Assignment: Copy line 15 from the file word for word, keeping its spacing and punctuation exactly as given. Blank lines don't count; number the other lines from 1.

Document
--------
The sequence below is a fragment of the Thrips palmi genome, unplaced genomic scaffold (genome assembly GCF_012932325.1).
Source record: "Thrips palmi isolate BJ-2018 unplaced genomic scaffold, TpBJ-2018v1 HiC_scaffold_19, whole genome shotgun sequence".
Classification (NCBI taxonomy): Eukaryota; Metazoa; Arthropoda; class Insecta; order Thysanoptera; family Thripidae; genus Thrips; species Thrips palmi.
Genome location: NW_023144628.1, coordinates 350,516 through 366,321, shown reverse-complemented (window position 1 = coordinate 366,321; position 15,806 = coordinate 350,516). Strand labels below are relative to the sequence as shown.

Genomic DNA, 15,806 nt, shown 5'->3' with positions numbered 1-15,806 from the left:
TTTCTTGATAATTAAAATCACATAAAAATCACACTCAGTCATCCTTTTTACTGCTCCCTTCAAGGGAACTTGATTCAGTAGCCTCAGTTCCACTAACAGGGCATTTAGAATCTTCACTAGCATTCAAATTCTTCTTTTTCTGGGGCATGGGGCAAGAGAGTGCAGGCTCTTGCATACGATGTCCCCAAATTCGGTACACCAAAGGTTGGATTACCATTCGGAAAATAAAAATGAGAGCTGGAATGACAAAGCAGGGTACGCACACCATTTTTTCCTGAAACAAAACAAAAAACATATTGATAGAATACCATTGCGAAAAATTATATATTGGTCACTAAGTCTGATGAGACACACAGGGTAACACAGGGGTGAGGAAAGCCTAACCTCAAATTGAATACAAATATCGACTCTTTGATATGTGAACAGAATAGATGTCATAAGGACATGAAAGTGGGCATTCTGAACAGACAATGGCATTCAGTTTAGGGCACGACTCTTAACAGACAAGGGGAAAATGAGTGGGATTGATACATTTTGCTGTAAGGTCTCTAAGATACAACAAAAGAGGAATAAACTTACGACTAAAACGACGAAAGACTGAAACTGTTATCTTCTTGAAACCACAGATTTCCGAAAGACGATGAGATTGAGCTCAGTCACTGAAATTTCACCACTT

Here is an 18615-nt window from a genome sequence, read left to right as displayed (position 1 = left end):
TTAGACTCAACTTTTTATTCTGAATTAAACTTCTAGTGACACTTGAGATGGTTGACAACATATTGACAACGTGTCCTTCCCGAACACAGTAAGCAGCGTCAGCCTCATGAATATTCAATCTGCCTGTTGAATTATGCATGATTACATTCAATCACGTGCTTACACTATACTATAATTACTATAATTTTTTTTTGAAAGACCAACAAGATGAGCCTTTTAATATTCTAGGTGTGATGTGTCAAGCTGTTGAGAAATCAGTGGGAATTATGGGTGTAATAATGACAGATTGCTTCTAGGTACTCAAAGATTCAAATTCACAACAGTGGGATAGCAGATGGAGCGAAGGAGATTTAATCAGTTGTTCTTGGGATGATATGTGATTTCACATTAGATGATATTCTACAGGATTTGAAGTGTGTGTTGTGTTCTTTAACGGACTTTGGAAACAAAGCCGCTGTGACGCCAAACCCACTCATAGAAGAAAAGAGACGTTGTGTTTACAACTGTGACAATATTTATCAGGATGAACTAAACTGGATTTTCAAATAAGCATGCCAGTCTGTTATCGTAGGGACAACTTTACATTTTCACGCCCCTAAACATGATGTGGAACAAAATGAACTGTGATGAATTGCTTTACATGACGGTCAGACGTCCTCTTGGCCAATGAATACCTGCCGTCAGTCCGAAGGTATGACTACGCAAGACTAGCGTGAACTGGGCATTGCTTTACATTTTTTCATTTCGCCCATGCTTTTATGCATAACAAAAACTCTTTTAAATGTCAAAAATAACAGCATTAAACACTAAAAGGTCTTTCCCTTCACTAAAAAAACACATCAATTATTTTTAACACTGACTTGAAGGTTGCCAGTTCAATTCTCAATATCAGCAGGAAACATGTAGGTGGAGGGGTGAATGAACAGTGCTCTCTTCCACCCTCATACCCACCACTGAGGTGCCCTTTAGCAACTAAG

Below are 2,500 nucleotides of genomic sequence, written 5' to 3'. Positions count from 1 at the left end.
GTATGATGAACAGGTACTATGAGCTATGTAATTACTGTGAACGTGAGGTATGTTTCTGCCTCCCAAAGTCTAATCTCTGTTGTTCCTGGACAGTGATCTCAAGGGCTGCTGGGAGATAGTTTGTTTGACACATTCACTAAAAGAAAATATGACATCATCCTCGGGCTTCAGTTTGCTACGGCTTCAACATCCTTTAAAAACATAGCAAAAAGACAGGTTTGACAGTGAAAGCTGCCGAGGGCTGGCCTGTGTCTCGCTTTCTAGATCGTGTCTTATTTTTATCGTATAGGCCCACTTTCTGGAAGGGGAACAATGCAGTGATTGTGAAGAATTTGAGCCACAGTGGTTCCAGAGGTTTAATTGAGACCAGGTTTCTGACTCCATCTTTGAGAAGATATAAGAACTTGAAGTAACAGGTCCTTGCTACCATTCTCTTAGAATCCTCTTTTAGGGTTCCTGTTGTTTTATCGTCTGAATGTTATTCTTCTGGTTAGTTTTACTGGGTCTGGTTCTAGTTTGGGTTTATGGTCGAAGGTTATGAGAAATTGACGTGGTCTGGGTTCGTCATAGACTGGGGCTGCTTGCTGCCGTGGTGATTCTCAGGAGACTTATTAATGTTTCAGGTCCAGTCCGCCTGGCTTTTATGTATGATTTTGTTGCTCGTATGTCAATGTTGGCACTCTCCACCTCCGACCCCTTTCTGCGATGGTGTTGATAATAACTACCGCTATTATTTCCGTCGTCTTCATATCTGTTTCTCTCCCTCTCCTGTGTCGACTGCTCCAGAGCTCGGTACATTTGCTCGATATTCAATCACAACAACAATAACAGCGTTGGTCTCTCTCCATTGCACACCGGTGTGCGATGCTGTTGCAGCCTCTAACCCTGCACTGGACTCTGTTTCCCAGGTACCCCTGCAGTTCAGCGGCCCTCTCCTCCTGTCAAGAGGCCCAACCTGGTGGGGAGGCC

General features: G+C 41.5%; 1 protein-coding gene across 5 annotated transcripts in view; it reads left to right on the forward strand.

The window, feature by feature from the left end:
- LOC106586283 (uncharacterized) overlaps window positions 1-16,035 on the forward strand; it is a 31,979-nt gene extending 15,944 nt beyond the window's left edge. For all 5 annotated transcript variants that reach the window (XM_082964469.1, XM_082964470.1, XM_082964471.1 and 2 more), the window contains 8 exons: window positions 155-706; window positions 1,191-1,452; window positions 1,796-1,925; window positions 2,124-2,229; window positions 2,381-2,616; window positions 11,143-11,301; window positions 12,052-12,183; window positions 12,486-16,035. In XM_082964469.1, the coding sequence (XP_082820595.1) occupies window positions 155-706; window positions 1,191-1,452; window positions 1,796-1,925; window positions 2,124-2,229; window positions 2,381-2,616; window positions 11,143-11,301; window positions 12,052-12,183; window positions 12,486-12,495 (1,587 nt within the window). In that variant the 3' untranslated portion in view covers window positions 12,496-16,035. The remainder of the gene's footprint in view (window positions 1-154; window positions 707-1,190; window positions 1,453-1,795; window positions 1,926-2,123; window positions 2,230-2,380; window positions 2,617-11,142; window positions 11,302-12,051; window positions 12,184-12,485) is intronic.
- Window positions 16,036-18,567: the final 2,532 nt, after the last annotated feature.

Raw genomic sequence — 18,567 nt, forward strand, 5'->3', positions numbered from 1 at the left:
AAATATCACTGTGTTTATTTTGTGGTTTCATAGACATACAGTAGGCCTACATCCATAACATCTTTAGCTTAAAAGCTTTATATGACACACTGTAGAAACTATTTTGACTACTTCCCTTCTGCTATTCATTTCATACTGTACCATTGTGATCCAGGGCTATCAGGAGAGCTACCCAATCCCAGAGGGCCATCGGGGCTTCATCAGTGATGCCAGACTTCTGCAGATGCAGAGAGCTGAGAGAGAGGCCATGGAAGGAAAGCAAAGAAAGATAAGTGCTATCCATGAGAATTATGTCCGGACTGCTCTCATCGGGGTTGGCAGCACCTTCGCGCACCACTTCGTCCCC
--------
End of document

Raw genomic sequence — 18,567 nt, forward strand, 5'->3', positions numbered from 1 at the left: